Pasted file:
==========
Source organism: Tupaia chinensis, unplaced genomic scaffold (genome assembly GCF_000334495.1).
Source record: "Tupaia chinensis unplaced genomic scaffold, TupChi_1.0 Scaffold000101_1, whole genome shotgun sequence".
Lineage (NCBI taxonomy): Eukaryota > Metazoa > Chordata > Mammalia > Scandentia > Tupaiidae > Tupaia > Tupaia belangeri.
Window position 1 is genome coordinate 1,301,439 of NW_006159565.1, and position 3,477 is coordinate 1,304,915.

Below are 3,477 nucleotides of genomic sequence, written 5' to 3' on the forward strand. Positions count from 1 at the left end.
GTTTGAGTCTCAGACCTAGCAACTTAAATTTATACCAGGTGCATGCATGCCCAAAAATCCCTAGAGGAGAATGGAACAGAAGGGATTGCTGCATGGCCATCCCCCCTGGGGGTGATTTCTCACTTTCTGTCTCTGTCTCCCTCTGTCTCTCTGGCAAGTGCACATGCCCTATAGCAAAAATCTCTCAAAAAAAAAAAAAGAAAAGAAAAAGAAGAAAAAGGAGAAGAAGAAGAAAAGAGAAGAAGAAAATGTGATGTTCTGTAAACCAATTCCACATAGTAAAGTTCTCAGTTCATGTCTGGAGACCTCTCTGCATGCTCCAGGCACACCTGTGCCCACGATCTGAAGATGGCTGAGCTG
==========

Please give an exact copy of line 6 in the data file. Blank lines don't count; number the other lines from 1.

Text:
GTTTGAGTCTCAGACCTAGCAACTTAAATTTATACCAGGTGCATGCATGCCCAAAAATCCCTAGAGGAGAATGGAACAGAAGGGATTGCTGCATGGCCATCCCCCCTGGGGGTGATTTCTCACTTTCTGTCTCTGTCTCCCTCTGTCTCTCTGGCAAGTGCACATGCCCTATAGCAAAAATCTCTCAAAAAAAAAAAAAGAAAAGAAAAAGAAGAAAAAGGAGAAGAAGAAGAAAAGAGAAGAAGAAAATGTGATGTTCTGTAAACCAATTCCACATAGTAAAGTTCTCAGTTCATGTCTGGAGACCTCTCTGCATGCTCCAGGCACACCTGTGCCCACGATCTGAAGATGGCTGAGCTG